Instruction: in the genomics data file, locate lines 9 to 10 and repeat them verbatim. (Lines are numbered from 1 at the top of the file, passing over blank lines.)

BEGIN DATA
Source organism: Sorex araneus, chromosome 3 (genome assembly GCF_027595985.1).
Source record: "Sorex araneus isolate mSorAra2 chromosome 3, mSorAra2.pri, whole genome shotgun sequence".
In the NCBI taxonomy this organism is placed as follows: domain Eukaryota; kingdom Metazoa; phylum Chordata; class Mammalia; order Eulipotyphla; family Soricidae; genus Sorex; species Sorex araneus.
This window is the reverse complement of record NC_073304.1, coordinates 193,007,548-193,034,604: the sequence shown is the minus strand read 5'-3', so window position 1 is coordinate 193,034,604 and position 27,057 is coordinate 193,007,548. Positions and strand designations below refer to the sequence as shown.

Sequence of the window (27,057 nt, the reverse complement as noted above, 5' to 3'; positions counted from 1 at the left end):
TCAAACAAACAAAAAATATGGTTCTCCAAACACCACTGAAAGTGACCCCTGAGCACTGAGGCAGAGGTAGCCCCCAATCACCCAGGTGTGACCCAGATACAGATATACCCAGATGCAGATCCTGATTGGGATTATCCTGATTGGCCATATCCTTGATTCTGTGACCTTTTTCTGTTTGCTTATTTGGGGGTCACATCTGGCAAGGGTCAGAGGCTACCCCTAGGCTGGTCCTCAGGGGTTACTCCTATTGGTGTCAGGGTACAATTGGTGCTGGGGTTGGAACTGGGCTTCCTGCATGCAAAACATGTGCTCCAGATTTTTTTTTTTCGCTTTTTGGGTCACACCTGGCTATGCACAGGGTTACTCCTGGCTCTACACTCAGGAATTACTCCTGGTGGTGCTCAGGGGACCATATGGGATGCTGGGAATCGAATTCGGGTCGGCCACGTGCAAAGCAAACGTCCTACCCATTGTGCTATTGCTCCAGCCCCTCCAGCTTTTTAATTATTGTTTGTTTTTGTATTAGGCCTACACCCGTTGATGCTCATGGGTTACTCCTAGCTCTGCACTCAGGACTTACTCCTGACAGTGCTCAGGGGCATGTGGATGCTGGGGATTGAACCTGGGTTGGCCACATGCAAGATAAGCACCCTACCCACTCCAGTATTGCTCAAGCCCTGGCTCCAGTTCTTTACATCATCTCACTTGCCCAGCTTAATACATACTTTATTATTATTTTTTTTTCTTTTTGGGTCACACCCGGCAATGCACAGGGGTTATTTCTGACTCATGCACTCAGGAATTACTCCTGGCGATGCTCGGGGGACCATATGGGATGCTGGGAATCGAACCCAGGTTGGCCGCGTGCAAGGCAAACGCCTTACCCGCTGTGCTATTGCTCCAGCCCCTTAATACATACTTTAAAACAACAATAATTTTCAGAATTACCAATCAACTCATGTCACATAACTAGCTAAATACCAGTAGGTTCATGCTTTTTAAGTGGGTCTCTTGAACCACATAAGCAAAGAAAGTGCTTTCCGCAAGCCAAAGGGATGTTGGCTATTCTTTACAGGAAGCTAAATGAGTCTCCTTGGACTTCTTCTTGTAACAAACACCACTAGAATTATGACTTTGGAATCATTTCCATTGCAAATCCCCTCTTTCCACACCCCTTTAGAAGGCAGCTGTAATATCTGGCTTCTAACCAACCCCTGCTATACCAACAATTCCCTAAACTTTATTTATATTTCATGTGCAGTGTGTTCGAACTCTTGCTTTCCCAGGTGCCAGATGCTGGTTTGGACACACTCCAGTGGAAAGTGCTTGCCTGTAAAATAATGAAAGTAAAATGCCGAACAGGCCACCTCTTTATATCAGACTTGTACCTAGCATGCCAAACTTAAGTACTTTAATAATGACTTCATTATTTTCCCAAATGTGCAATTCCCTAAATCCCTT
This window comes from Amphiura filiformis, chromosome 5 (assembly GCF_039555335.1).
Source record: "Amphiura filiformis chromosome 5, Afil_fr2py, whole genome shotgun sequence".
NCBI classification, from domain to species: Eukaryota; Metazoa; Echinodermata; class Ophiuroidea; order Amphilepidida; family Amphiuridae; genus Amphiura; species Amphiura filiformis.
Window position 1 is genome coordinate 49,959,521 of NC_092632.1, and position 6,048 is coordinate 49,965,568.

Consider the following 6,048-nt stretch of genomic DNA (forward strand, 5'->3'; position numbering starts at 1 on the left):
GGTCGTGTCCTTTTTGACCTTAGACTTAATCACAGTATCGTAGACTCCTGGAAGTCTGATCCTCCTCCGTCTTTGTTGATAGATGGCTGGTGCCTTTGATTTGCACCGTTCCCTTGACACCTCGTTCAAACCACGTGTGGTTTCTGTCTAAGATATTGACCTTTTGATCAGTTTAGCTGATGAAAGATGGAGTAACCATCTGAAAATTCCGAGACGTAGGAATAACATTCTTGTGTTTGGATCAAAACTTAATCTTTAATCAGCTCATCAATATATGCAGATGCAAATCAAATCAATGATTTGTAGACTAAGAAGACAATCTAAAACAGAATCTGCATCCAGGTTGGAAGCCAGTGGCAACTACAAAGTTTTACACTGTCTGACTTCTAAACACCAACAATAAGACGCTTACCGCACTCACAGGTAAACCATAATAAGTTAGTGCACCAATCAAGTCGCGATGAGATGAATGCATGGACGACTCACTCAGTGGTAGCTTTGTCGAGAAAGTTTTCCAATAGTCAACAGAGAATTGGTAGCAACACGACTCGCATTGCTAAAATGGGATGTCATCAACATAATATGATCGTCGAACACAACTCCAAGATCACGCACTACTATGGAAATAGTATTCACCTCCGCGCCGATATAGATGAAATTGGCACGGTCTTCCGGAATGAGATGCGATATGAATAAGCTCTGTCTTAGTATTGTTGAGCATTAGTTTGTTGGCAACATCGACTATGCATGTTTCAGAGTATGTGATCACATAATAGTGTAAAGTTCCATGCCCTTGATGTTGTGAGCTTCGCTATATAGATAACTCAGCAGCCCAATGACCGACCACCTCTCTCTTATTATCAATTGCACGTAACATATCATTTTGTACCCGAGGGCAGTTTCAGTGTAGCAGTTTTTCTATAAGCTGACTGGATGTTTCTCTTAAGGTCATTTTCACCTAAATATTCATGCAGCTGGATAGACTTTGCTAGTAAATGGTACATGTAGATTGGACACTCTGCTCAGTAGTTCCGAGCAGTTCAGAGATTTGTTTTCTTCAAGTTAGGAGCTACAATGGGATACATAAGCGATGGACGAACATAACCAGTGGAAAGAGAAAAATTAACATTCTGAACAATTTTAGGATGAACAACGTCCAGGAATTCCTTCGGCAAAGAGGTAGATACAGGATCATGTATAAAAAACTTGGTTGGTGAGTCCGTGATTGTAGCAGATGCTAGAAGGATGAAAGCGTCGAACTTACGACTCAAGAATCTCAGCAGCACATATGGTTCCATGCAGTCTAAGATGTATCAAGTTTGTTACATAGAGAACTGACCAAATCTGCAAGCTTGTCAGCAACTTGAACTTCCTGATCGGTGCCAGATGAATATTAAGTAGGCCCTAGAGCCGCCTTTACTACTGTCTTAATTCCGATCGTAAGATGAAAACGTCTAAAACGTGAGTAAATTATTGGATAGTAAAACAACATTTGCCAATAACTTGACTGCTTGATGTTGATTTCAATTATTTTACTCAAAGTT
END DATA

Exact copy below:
NCBI classification, from domain to species: Eukaryota; Metazoa; Echinodermata; class Ophiuroidea; order Amphilepidida; family Amphiuridae; genus Amphiura; species Amphiura filiformis.
Window position 1 is genome coordinate 49,959,521 of NC_092632.1, and position 6,048 is coordinate 49,965,568.